February 13th, 2013
It’s the plight of voracious readers everywhere. I love the way my mom puts it: “Now I know why I was so drawn to this book. Turns out I’ve read it before!” Lucky is the reader who realizes this before hitting the 100-page mark. I’ve seen how people keep track of the books they’ve read or plan to read: backs of receipts, napkins, messy notebooks filled with newspaper articles, post-it notes, and illegible writing.
But take heart, my friends! There are a number of free websites that give you the ability to track your reading habits, write reviews, and see the books and reviews of other users (including friends). Most will link up to Facebook or Twitter, too. If you’d rather not be social, mark your profile as private. No one will know how much you loved that book about crime-fighting teen zombies that fall in love under tragic circumstances. I made that plot up, but I think I may be on to something.
GoodReads uses the concept of virtual bookshelves. Many users opt to keep it simple by creating only a “read” and “to-read” shelf, but you can get as sophisticated and creative as you’d like. For instance, create a bookshelf entitled “science-fiction” to see what you’ve read in that category, or create a bookshelf entitled “give-me-those-hours-back-plz” to classify books that made you wish you were illiterate. (Bonus feature: link your account to the library catalog to see if that book you discovered is available!) GoodReads also has Android and iPhone/iPad apps available, making accessing your booklists a breeze when you visit the library.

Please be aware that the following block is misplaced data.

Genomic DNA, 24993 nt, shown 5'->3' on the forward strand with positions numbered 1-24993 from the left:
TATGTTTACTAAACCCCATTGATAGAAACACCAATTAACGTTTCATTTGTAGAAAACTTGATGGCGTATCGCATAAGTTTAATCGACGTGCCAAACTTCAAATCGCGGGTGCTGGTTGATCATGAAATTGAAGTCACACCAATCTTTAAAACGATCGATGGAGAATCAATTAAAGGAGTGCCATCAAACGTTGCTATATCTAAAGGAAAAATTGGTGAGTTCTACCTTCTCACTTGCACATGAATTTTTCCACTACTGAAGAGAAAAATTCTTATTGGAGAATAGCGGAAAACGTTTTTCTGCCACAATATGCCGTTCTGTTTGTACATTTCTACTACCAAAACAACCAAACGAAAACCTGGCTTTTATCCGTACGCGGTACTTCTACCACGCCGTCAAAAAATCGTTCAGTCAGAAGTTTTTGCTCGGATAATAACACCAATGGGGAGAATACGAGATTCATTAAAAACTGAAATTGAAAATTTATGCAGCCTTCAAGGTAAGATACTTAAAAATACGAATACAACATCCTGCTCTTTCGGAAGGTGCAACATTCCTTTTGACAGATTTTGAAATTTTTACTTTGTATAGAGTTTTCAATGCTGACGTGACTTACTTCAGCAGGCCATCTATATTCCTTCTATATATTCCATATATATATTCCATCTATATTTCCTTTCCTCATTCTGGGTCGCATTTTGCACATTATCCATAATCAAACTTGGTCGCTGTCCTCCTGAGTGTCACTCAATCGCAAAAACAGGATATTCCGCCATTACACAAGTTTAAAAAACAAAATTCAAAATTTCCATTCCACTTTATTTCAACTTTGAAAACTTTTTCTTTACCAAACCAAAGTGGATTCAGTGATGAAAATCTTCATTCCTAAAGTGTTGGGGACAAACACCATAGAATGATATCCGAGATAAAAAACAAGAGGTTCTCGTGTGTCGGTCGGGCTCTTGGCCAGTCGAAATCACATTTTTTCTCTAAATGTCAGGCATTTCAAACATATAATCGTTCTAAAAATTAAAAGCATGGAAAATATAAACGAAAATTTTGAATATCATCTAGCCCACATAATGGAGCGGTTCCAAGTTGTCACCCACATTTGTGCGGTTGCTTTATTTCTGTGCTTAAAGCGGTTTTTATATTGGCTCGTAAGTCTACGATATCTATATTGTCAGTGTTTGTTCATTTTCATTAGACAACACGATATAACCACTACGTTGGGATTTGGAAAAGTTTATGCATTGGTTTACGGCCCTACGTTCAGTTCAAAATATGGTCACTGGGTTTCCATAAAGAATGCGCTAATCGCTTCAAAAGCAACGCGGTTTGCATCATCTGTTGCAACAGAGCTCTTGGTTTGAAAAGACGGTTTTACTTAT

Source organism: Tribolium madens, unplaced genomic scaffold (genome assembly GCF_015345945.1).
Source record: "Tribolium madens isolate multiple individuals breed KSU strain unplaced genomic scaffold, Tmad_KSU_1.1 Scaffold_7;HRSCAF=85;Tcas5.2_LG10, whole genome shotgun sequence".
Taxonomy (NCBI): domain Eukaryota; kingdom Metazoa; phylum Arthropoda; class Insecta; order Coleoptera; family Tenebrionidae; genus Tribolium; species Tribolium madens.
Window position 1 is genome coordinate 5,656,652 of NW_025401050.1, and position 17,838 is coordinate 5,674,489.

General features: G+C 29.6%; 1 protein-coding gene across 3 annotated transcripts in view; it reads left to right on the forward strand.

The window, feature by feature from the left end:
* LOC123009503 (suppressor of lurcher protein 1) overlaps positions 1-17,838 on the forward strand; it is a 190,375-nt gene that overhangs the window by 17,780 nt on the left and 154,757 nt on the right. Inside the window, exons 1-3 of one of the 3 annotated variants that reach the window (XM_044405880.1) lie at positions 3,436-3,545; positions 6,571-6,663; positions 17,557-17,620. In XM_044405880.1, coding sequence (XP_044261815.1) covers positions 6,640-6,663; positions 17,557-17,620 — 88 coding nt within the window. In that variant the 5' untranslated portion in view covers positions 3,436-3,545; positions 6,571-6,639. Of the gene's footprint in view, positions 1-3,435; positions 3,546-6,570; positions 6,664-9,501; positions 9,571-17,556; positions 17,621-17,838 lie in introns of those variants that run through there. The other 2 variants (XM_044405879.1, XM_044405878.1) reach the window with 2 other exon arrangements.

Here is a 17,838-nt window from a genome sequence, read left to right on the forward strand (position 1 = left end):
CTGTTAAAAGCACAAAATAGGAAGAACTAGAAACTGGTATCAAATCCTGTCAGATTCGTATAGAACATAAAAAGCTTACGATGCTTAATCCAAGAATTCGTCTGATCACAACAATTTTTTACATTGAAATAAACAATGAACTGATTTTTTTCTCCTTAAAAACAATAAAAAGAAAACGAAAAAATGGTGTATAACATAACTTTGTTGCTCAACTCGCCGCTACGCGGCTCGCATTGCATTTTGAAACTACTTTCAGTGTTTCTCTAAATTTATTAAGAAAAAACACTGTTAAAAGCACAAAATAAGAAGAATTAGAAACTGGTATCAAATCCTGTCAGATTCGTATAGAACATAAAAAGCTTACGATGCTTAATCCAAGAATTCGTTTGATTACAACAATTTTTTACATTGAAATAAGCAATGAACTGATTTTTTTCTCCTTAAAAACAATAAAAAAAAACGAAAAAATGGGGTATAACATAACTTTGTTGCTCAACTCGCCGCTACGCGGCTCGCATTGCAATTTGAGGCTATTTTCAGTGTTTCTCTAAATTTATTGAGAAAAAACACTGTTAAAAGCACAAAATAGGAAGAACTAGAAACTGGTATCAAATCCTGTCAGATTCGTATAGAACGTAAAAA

Like GoodReads, LibraryThing boasts a large community of users and customizable ways of tracking your reading. While the site has a messy interface, their tagging features and Suggester tool is pretty fun to use and makes it easy to find new books.
Arguably the most visual of the three, Shelfari also uses virtual bookshelves. The strength of this site is that you can view a lot of information about a book, including a detailed character list, quotes, themes, symbolism, and more.
Books & Authors
Unlike the services mentioned above, Books & Authors is not a website with built-in social functionality. Instead, B&A is a database you have free access to through your library card. B&A is primarily used to find your next great read. There are tools to find books with a certain subject matter, character, time period, location, and more. Tracking your reading through this database is private by design, and our catalog is linked to it automatically.
How do YOU track your reading?